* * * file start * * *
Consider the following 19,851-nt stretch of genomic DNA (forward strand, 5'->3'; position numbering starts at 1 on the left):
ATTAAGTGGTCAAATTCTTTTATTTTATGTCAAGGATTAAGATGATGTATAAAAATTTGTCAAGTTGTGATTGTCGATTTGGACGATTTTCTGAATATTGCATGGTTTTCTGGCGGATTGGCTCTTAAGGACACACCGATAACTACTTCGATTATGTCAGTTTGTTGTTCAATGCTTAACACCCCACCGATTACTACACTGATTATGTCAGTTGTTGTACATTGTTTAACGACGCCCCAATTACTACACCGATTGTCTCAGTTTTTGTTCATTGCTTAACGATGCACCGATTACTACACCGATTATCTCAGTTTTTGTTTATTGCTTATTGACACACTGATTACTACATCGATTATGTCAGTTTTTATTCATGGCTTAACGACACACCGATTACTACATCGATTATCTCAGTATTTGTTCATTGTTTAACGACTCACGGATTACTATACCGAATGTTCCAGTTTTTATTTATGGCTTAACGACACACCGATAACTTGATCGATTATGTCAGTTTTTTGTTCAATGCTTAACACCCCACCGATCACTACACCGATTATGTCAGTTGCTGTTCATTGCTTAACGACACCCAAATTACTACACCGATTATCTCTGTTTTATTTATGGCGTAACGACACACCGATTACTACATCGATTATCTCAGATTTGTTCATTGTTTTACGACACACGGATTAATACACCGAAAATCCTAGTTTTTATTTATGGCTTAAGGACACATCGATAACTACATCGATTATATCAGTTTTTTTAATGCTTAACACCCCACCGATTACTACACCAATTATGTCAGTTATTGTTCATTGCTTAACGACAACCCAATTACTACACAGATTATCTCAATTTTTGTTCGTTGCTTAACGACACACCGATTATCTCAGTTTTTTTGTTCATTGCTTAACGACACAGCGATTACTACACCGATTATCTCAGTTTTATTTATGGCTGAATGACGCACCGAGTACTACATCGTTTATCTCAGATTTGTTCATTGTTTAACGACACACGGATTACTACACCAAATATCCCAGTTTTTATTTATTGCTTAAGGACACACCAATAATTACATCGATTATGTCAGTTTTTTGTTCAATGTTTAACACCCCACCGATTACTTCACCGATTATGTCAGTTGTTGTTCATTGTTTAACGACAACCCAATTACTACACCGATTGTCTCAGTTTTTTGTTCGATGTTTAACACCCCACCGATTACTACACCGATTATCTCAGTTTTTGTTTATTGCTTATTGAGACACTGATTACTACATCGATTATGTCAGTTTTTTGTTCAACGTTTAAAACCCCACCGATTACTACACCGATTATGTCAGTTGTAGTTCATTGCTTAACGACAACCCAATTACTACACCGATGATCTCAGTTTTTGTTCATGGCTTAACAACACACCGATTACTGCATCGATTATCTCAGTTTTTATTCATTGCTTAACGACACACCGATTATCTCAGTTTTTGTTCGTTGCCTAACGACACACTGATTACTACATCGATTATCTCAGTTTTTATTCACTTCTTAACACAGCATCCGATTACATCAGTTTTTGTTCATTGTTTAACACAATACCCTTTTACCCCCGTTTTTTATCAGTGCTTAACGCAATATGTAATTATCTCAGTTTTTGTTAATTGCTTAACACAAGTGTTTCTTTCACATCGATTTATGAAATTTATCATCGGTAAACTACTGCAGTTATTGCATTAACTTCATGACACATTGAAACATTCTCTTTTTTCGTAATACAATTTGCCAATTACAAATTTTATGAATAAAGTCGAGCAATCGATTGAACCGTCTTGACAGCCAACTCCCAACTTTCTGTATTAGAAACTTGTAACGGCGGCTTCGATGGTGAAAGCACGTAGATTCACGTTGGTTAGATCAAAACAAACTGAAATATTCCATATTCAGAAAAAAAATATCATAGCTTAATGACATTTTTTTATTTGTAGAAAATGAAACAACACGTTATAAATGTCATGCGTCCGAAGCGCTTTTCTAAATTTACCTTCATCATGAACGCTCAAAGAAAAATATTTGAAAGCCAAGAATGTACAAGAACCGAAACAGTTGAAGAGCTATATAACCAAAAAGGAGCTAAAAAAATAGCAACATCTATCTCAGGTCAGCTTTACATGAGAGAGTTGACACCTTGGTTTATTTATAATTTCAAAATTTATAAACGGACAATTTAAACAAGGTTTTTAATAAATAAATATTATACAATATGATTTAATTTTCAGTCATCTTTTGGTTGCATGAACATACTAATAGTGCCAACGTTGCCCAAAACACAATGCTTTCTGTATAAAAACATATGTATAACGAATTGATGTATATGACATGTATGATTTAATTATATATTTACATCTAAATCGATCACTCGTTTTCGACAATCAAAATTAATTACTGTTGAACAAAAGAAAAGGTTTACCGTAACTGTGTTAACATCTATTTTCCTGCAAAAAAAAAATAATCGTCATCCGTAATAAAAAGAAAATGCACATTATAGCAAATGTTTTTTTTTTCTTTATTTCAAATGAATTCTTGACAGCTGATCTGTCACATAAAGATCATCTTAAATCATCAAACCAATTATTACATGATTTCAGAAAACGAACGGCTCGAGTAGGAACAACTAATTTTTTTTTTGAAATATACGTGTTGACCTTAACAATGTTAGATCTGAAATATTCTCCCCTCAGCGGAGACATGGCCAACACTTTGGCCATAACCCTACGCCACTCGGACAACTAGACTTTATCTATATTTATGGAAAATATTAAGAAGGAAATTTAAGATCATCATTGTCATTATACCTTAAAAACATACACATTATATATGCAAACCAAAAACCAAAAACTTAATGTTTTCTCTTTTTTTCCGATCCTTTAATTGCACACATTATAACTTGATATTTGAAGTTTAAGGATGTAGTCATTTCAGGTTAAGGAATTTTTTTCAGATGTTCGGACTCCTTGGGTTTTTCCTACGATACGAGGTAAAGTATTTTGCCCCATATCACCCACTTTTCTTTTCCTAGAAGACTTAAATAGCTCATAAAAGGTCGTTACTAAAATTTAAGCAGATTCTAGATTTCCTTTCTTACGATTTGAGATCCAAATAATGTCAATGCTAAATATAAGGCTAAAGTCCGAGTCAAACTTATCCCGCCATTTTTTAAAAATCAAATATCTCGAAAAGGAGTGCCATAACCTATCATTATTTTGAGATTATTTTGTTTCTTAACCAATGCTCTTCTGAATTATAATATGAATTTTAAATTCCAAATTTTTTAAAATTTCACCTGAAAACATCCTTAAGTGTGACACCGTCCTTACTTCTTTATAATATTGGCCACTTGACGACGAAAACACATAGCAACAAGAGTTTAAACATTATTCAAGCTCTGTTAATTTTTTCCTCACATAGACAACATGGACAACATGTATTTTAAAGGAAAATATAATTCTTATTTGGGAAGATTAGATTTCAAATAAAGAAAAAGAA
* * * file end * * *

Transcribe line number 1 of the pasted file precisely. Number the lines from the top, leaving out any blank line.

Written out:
Consider the following 19,851-nt stretch of genomic DNA (forward strand, 5'->3'; position numbering starts at 1 on the left):